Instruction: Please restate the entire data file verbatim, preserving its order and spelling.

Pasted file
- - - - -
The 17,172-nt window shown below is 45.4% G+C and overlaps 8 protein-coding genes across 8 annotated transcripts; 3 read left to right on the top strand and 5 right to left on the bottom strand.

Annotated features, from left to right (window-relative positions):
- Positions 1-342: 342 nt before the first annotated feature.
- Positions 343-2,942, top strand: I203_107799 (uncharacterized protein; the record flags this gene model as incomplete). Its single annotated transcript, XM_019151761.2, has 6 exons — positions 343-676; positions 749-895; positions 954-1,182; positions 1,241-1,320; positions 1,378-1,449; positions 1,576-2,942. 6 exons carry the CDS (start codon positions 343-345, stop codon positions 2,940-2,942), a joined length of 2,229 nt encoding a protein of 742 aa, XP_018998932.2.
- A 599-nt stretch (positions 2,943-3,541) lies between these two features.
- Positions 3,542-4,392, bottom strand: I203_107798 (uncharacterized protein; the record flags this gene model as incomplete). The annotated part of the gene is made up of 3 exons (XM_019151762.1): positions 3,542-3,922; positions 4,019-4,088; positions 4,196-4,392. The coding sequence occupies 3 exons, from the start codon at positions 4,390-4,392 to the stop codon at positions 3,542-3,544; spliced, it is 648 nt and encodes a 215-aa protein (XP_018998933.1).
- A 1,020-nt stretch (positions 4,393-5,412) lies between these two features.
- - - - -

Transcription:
The 17,172-nt window shown below is 45.4% G+C and overlaps 8 protein-coding genes across 8 annotated transcripts; 3 read left to right on the top strand and 5 right to left on the bottom strand.

Annotated features, from left to right (window-relative positions):
- Positions 1-342: 342 nt before the first annotated feature.
- Positions 343-2,942, top strand: I203_107799 (uncharacterized protein; the record flags this gene model as incomplete). Its single annotated transcript, XM_019151761.2, has 6 exons — positions 343-676; positions 749-895; positions 954-1,182; positions 1,241-1,320; positions 1,378-1,449; positions 1,576-2,942. 6 exons carry the CDS (start codon positions 343-345, stop codon positions 2,940-2,942), a joined length of 2,229 nt encoding a protein of 742 aa, XP_018998932.2.
- A 599-nt stretch (positions 2,943-3,541) lies between these two features.
- Positions 3,542-4,392, bottom strand: I203_107798 (uncharacterized protein; the record flags this gene model as incomplete). The annotated part of the gene is made up of 3 exons (XM_019151762.1): positions 3,542-3,922; positions 4,019-4,088; positions 4,196-4,392. The coding sequence occupies 3 exons, from the start codon at positions 4,390-4,392 to the stop codon at positions 3,542-3,544; spliced, it is 648 nt and encodes a 215-aa protein (XP_018998933.1).
- A 1,020-nt stretch (positions 4,393-5,412) lies between these two features.